"There's no real plan," Parisi said. "They need innings. I'm still longed out, from being a starter, to get some innings. I can come in for an inning, or I can come in for an out or start. It's kind of up in the air."
The 25-year-old Parisi, who was selected in the ninth round (270th overall) of the 2004 Draft, has not made a Major League appearance in his young career. He went 9-8 with a 4.60 ERA at Double-A Springfield in 2006, and was 8-13 with a 4.91 ERA at Memphis in 2007.
"There's been a lot of learning, a lot of great pitching coaches," Parisi said of his road to the big leagues. "I had a great pitching coach in college. I've hit every level and at every level I took something or some levels I took a whole lot. Low A I really focused on throwing inside. In college, everything is away, away, away. And then every level I hit I just learned a little bit more. This was my second big league camp this year. I got to come in and learn a lot from those guys and try to make an impression on the staff. That's all I could really do."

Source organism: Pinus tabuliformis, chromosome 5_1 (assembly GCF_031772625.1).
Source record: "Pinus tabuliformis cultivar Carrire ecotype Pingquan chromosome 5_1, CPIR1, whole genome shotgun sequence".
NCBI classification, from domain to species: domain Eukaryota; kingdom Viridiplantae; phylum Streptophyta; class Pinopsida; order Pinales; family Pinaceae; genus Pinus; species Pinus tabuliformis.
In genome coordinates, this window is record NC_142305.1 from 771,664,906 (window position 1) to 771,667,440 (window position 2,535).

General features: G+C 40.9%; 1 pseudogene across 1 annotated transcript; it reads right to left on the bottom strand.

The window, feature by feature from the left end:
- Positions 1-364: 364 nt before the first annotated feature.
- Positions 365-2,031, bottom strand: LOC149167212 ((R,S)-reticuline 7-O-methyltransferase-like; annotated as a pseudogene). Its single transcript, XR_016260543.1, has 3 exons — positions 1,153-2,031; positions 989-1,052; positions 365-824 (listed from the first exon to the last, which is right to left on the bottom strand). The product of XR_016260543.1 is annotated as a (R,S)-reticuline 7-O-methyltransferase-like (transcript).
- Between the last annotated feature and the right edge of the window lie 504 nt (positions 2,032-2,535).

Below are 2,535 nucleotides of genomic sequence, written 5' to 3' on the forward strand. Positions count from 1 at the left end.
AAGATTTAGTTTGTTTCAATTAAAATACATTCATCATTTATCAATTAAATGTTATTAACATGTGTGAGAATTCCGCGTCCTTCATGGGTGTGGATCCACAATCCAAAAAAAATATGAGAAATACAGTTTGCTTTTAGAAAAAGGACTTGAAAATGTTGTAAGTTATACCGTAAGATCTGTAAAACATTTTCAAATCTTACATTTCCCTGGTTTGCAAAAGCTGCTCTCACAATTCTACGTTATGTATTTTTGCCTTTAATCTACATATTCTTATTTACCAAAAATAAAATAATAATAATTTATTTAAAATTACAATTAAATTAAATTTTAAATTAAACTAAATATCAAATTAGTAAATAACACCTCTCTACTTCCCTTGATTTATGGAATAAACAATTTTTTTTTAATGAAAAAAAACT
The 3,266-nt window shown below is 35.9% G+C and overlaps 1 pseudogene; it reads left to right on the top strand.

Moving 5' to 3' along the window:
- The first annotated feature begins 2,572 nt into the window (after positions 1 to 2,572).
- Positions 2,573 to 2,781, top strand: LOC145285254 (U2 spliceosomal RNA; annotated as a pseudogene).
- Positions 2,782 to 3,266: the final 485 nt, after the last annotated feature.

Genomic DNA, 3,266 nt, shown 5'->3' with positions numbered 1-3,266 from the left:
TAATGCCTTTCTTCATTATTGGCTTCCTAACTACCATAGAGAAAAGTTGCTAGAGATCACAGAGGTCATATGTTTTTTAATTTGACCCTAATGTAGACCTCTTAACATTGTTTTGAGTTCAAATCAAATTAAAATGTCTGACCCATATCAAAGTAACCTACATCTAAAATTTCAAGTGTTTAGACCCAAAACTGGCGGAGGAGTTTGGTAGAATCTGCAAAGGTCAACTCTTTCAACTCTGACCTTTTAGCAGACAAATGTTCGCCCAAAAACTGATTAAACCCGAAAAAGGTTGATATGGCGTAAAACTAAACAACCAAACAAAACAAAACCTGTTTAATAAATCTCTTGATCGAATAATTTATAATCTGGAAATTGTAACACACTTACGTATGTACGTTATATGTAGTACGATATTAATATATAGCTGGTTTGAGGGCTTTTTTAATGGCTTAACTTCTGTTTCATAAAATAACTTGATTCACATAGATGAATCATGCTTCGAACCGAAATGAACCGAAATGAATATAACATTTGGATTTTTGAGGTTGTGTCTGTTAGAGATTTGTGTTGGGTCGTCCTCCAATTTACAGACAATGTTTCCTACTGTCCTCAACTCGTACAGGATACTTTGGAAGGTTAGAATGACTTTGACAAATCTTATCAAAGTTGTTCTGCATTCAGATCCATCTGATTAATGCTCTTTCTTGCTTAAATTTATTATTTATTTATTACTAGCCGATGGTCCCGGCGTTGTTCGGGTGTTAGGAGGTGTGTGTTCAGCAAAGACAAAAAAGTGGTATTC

A 6-foot-3, 215-pounder, Parisi was 2-1 with a 4.44 ERA in six starts in Memphis this season, though his ERA jumped up from 3.00 after getting beat up in his last outing against Salt Lake when he was charged with seven earned runs in four innings.
"What he showed was when we called down there, he was the guy they recommended," Cardinals manager Tony La Russa said on Sunday. "He's showed a Major League arm, Major League stuff. He was excited early and kind of all over the place. Progressively, he just settled in. That was impressive."
Reyes, 26, was 1-1 with one save and a 5.27 ERA in nine games. In 13 2/3 innings, he allowed eight earned runs on 16 hits while striking out 10 and walking three. Reyes tossed two shutout innings in relief on Saturday in the 9-3 Cardinals loss.
Reyes went 5-8 with a 5.06 ERA in 17 starts in 2006, and then struggled to a 2-14 mark with an ERA of 6.04 in 22 games, including 20 starts, in 2007.
"I don't think he was happy," La Russa said. "He's been through this before. He just said, 'OK.' He didn't pout or slam the door. He would prefer to be in the big leagues."